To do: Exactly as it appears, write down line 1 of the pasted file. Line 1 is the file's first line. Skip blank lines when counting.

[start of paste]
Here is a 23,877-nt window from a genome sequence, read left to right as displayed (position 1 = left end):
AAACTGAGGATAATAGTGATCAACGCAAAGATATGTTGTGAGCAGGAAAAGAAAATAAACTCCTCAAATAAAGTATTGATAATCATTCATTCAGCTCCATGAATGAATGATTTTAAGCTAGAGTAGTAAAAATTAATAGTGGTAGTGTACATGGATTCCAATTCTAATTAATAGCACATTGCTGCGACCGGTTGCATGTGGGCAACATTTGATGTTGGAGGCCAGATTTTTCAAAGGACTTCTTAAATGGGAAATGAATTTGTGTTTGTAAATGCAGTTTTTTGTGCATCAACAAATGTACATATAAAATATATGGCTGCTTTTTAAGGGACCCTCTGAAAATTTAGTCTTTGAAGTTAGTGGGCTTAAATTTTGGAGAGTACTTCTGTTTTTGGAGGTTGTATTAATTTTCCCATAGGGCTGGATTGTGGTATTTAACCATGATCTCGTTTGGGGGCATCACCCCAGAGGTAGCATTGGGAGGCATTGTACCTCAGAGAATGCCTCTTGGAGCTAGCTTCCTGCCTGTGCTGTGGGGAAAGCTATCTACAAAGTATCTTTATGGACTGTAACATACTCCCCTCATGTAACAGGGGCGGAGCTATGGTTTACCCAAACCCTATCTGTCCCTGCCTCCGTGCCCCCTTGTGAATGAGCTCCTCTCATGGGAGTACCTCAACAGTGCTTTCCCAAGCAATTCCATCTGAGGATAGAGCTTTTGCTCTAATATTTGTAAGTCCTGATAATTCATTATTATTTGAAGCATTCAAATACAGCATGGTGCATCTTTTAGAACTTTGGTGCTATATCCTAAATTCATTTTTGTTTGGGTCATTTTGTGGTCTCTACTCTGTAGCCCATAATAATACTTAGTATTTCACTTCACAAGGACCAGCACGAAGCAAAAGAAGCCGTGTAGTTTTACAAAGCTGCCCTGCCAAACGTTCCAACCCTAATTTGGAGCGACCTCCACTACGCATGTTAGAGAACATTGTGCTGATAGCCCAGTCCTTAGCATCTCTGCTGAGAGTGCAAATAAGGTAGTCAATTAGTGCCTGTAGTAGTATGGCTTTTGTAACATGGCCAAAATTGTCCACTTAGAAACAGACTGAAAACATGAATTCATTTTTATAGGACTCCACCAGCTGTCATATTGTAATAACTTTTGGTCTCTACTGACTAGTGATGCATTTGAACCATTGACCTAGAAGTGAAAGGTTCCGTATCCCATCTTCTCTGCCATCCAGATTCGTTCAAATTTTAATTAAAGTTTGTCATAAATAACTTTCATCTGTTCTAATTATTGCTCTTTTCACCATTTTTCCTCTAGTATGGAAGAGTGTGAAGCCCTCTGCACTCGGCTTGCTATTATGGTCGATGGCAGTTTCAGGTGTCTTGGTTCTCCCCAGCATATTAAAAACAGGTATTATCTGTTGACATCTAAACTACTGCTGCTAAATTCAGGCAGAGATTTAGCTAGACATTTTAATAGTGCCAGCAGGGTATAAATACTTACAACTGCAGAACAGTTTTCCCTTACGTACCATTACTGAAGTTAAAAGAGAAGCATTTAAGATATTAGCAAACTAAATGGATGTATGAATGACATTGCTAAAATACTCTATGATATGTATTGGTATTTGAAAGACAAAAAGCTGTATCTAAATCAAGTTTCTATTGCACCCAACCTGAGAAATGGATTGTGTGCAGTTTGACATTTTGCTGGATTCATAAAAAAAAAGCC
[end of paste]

Here is a 23,877-nt window from a genome sequence, read left to right as displayed (position 1 = left end):